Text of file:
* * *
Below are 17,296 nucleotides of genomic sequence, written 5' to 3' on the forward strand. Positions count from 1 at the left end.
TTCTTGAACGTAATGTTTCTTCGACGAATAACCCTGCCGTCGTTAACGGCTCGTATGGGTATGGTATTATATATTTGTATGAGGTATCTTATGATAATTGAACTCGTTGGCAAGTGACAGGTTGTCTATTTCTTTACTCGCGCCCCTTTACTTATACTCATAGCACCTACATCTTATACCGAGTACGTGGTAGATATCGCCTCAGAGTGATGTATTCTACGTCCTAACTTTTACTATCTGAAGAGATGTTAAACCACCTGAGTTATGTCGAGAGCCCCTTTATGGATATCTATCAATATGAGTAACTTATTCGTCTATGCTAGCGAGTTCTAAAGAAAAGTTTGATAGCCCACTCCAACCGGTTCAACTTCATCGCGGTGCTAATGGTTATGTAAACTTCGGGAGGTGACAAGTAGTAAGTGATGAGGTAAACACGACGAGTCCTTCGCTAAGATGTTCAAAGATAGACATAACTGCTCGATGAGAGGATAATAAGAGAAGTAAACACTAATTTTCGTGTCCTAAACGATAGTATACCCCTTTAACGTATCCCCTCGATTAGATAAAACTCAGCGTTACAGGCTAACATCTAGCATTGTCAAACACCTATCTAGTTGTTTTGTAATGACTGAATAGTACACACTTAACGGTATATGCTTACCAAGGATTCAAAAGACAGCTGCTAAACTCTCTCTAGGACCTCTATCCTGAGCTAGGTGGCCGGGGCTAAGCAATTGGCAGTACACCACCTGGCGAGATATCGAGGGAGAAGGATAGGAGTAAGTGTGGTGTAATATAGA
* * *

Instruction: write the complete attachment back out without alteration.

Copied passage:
Below are 17,296 nucleotides of genomic sequence, written 5' to 3' on the forward strand. Positions count from 1 at the left end.
TTCTTGAACGTAATGTTTCTTCGACGAATAACCCTGCCGTCGTTAACGGCTCGTATGGGTATGGTATTATATATTTGTATGAGGTATCTTATGATAATTGAACTCGTTGGCAAGTGACAGGTTGTCTATTTCTTTACTCGCGCCCCTTTACTTATACTCATAGCACCTACATCTTATACCGAGTACGTGGTAGATATCGCCTCAGAGTGATGTATTCTACGTCCTAACTTTTACTATCTGAAGAGATGTTAAACCACCTGAGTTATGTCGAGAGCCCCTTTATGGATATCTATCAATATGAGTAACTTATTCGTCTATGCTAGCGAGTTCTAAAGAAAAGTTTGATAGCCCACTCCAACCGGTTCAACTTCATCGCGGTGCTAATGGTTATGTAAACTTCGGGAGGTGACAAGTAGTAAGTGATGAGGTAAACACGACGAGTCCTTCGCTAAGATGTTCAAAGATAGACATAACTGCTCGATGAGAGGATAATAAGAGAAGTAAACACTAATTTTCGTGTCCTAAACGATAGTATACCCCTTTAACGTATCCCCTCGATTAGATAAAACTCAGCGTTACAGGCTAACATCTAGCATTGTCAAACACCTATCTAGTTGTTTTGTAATGACTGAATAGTACACACTTAACGGTATATGCTTACCAAGGATTCAAAAGACAGCTGCTAAACTCTCTCTAGGACCTCTATCCTGAGCTAGGTGGCCGGGGCTAAGCAATTGGCAGTACACCACCTGGCGAGATATCGAGGGAGAAGGATAGGAGTAAGTGTGGTGTAATATAGA